Samoa was settled around 1500 BCE. It is believed that the first settlers were seafarers from Southeast Asia. The indigenous people practiced farming and fishing, made pottery tools and had close trade relations with many of the neighboring islands. Around 950 AD, parts of Samoa were conquered by the mighty empire of Tu’i Tonga. The kingdom was ruled from the island of Tongatapu in Tonga, covering an area of ​​over 3 million square kilometers, extending over the western and central parts of Polynesia, as well as parts of Melanesia and Micronesia (in comparison, Scandinavia is less than 1 million square kilometers). Throughout the 16th century, Samoa became the main seat of the empire, and power was shared between a Samoan and a Tongan royal family.

When the first Europeans came to Samoa in 1722, the Samoan royal family ruled only the Samoan islands. In 1899, Germany gained control of Western Samoa, while the United States was assigned to Eastern Samoa. New Zealand occupied Western Samoa in 1914, and in 1920 was given the mandate over the islands from the League of Nations. The islands gained ever-increasing autonomy and in 1962 Western Samoa became the first independent country in Polynesia. In 1997, Western Samoa changed its name to Samoa. Eastern Samoa is still under American control.

Society and politics

Samoa is a parliamentary monarchy. The head of state is a king elected by parliament for five years at a time. The executive power lies with a government that is ruled by a prime minister. The Prime Minister is determined by Parliament. Parliament consists of 49 people elected in general elections every five years. 47 of the parliamentarians are elected from the country’s local chieftains, while the remaining two must be non-Samoan. At least 13 of the MPs must be women. Samoa has maintained a close political bond with New Zealand. Among other things, New Zealand represents the country in international organizations and is responsible for its security.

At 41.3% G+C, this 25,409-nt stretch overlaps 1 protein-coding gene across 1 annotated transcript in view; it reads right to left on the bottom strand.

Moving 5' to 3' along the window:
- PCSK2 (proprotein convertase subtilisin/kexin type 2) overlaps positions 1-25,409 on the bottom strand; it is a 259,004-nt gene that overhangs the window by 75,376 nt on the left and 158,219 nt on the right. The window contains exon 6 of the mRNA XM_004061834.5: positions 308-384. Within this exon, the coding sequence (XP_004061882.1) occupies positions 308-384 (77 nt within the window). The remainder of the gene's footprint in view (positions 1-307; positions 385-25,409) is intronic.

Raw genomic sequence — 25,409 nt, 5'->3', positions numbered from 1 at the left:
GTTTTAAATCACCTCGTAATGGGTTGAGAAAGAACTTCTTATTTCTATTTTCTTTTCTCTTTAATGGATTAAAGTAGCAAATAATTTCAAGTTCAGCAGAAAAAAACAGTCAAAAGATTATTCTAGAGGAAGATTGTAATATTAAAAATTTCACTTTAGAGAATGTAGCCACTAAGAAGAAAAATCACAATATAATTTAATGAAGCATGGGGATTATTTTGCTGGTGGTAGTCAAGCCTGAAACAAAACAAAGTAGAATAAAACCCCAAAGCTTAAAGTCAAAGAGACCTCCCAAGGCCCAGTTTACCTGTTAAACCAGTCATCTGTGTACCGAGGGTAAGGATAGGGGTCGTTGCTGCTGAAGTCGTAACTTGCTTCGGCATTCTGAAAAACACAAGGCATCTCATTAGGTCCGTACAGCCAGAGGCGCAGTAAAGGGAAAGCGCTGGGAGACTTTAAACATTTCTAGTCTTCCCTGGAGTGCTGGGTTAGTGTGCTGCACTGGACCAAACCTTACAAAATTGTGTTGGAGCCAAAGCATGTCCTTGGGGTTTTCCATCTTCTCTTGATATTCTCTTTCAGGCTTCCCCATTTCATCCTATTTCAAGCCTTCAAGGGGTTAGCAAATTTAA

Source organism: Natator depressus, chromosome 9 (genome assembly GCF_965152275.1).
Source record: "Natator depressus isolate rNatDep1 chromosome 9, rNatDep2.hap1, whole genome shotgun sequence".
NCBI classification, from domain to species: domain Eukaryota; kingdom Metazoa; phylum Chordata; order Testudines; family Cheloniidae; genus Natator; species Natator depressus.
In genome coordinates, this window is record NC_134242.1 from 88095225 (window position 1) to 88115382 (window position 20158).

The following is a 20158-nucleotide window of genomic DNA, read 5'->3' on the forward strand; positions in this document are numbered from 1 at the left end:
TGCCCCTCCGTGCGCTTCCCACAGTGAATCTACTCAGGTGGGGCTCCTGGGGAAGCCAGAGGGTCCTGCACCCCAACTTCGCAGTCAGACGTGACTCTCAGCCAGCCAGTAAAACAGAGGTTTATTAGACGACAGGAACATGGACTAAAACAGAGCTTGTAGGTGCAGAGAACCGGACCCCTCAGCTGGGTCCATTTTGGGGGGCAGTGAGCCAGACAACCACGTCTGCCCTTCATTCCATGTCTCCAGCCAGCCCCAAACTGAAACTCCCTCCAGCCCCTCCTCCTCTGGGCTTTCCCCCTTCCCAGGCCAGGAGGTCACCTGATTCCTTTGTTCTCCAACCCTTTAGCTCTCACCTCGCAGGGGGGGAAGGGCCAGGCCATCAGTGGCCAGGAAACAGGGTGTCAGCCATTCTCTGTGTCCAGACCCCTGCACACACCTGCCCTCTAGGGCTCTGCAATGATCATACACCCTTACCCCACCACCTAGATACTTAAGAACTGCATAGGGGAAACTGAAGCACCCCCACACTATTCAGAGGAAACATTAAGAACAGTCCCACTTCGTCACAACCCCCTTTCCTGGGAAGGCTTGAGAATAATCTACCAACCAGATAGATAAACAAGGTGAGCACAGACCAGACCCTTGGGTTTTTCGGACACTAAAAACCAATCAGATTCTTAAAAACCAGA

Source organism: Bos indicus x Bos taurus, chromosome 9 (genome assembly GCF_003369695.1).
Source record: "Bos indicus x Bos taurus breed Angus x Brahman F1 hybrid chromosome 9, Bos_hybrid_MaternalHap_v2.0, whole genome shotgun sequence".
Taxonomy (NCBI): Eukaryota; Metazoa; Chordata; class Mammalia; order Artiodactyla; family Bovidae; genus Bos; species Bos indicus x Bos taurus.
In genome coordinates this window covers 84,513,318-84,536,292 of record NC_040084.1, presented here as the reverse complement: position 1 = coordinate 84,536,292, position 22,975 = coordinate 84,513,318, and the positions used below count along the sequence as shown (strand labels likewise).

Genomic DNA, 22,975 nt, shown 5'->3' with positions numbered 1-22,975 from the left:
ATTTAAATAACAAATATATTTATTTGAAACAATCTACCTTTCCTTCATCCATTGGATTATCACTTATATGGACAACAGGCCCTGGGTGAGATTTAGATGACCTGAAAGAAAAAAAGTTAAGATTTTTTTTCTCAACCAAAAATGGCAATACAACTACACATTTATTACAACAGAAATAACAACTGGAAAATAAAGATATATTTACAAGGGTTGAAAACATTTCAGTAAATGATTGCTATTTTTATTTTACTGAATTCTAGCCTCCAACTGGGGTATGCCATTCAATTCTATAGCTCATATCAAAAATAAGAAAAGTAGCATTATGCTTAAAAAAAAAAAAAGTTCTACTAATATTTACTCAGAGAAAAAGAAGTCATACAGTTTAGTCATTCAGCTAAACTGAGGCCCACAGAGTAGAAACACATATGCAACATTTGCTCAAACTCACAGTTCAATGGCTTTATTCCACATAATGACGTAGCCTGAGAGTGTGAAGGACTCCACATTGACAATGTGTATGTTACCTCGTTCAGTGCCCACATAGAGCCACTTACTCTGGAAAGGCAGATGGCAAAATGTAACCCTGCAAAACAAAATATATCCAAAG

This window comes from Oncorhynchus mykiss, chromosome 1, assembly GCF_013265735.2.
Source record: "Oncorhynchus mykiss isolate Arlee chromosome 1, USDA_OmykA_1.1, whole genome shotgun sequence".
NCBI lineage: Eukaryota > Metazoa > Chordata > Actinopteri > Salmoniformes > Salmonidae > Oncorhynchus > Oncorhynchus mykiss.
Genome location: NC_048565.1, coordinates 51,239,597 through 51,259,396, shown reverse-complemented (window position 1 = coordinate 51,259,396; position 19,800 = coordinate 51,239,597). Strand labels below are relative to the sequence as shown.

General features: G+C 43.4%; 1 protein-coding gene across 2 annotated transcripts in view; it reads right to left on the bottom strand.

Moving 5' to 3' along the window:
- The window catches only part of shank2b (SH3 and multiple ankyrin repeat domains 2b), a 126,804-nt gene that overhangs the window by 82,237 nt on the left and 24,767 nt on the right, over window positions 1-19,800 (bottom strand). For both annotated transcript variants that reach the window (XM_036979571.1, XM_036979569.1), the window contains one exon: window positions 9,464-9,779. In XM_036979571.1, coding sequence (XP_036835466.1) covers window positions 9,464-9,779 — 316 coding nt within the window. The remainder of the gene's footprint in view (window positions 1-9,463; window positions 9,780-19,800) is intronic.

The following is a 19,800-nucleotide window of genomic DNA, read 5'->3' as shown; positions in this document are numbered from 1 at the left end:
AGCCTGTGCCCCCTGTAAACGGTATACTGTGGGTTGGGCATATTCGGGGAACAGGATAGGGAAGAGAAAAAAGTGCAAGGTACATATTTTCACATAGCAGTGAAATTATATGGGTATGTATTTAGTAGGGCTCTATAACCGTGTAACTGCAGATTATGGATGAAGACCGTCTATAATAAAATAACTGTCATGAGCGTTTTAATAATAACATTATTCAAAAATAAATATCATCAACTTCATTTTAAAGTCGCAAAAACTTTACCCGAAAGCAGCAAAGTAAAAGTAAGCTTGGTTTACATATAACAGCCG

Samoan society is strongly influenced by traditional cultural norms and rules. Most Samoans live in villages with a high degree of autonomy. The villages are divided into large families, each governed by a head of the family (chief). Both men and women can get the chief title. Each chieftain controls the family’s land and fishing area, ensures that laws and regulations are followed, and can judge family members if they commit offenses. Men and women are equal within the laws of the country, but traditional gender roles mean that women are underrepresented in politics and in working life.

Economics and Commerce

Samoa’s economy is relatively poorly developed and has largely been based on fishing and agriculture for its own consumption. The industrial sector is growing thanks to foreign investors and low taxes for export-friendly industry. Since the 1990s, tourism has grown sharply, and growth in this industry is expected to continue. Despite economic growth, the country is completely dependent on international aid. Around a third of the country’s gross domestic product comes from aid, mainly from New Zealand and Australia. As Samoa imports a lot of food, oil and consumables, the country has a large trade deficit (they import more than they export). The most important export products are fish, coconut products and tarot (a root vegetable).

Samoa’s economy was severely weakened in 2009 when the country was hit by a large and devastating tropical cyclone. Large agricultural areas were destroyed, tourism stopped, and the material destruction was enormous. Since the cyclone, the economy has enjoyed steady growth, but the country is still very poor and underdeveloped. Nearly 27 percent of the population lives below the national poverty line. The weak economy and the lack of economic development have led to a large emigration to New Zealand, Australia and the United States.